@Barrett, correct, "running" an App doesn't seem bound by the environment at all. One downside might be that the user has to go to home.dynamics.com to find the App in question, if it was created outside of the default environment (it also shows up in the PowerApps mobile App), but the direct web link works as well, for opening it.

 

However (again, in my test), when having a regular "test user" trying to create an App in the default environment, the connection from the "other" environment was not available. So the connections do not seem to "travel" across environments.

Level: Powered On

@blacklodger Wonderful, thank you for the quick response! 

Level: Powered On

@Barrett, you bet 👍

Level: Powered On
This is a security hole so big you could drive a truck through it. Seriously, how can the SQL gateway be used with any confidence at all when rolling out an enterprise solution? Until the gateway can be used in a non-default environment then it is pretty much useless for anything serious. And in terms of using the CDS as a solution? I cant see this happening when every other database is SQL Server on prem within an organisation.
Level: Powered On

Hi guys, 

 

We find that this is a serious security issue here too. To resolve this issue, we decided to modify all our PowerApps Apps that were using a SQL connector to custom connectors built using a custom API. It's the best way to remain with SQL and use other environments.

Level: Power Up

Everyone please keep in mind that Enterprise Office 365 accounts need solutions as well... just saying.

I'd be really cautious about how this gets resolved. Some organizations have not yet defined their "one version of the truth" for data and I'd hate to see inaccurate truths become the one version via some creator having exclusive ownership of the data. It's really important for organizations to congregate to determine what their data strategies look like, and the controls for this should follow suit.

PowerApps Staff rc
PowerApps Staff
Status changed to: Under Review

Catching up to this discussion and updating the status. We are looking at adding additional auth models for SQL. In the meantime, as many posters have pointed out here, the solution is to create your app in an environment other than the default environment, where you can control who can build apps and thus reuse the connection. Separating apps by environments is a best practice regardless.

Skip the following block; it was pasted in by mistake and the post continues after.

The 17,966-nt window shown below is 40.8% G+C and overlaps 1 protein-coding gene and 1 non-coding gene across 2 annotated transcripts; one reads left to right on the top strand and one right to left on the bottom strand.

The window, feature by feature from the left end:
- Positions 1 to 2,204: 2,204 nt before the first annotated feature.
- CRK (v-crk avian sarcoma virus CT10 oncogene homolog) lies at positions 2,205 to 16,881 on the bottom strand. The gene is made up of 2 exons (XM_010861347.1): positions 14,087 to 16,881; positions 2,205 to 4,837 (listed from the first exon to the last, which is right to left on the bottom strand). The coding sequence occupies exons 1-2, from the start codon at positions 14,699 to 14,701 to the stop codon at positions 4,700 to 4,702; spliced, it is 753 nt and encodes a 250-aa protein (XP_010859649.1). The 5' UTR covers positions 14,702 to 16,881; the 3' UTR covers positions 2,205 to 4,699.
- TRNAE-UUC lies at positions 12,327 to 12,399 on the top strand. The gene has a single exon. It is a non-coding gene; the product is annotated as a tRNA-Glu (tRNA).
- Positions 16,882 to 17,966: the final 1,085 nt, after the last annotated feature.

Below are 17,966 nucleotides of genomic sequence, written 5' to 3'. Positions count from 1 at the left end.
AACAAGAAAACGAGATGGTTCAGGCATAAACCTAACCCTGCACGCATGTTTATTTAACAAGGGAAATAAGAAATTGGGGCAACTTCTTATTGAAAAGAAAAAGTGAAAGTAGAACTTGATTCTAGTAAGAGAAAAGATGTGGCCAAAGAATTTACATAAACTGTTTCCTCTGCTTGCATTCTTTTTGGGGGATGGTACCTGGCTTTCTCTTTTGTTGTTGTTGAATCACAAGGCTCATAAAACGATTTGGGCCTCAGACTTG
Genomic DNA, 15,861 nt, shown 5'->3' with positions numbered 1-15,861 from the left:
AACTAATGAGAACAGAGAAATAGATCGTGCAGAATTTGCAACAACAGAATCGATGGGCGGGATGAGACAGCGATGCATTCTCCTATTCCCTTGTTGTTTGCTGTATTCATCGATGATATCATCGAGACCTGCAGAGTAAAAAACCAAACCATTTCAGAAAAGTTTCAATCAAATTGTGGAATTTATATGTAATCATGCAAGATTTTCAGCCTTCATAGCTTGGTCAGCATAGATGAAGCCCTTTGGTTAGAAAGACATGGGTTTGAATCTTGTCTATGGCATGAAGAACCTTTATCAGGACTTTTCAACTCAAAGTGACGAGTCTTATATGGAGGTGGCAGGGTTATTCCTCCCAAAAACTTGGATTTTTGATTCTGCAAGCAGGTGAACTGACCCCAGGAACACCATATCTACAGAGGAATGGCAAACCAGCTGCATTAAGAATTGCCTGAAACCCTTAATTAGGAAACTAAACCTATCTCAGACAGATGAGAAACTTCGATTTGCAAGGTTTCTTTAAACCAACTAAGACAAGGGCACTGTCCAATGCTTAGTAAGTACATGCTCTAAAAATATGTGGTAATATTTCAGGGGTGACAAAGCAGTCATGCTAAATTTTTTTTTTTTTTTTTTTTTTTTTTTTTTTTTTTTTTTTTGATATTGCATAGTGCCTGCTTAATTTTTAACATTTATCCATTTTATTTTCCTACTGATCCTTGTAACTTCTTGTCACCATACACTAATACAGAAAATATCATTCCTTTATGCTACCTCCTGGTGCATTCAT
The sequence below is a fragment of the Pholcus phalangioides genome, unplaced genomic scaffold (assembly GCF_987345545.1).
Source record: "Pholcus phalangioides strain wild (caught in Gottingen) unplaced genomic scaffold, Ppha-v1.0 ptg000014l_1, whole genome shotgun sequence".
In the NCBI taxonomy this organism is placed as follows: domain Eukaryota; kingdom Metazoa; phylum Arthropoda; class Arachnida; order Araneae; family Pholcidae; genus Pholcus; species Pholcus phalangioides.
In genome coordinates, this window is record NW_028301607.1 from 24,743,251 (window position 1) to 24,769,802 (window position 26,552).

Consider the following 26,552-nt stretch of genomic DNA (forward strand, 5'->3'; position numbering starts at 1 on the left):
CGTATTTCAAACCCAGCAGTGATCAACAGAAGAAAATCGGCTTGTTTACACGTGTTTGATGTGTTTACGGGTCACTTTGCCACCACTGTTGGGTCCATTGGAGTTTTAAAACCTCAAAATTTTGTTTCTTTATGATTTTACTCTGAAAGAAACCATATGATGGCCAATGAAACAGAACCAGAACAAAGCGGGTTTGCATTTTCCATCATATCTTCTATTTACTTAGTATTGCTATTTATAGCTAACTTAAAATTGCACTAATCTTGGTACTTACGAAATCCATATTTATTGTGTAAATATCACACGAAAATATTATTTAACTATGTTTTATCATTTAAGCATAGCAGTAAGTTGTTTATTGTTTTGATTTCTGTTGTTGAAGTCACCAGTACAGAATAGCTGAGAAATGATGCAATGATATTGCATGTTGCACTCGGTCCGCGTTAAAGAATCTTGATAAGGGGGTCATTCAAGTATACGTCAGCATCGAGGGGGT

Regarding discussion here on using Gateways in the non-default environment, per comments here this is possible today by filiing a support ticket and giving us some context to evaluate the request.

I've built apps with the SQL connector, I would 100% agree that you create all but the most generic, non GDPR/Persioinal data apps in a spesific environment, making an environment the best way of manaing any level of company data above "didn't we have a lovely time at the comapany picnic".

 

You can be quite specific over who does what with the newly intergrated D365 secuitry back end however, I see everyones point that you want visivility of what is going on in you business.

 

I would throw this out as a solution, use the new Admin connectors for PowerApps and Flow.

 

You can easily create a flow or app to report on what connectors are in use and who implimented them. Use the power of the platform to manage the platform. So if SQL security is your bag, then create a flow that runs every 10 minutes to report if any new apps or flows in your tennant or environment are useing any sort of SQL connector, that way you're covered.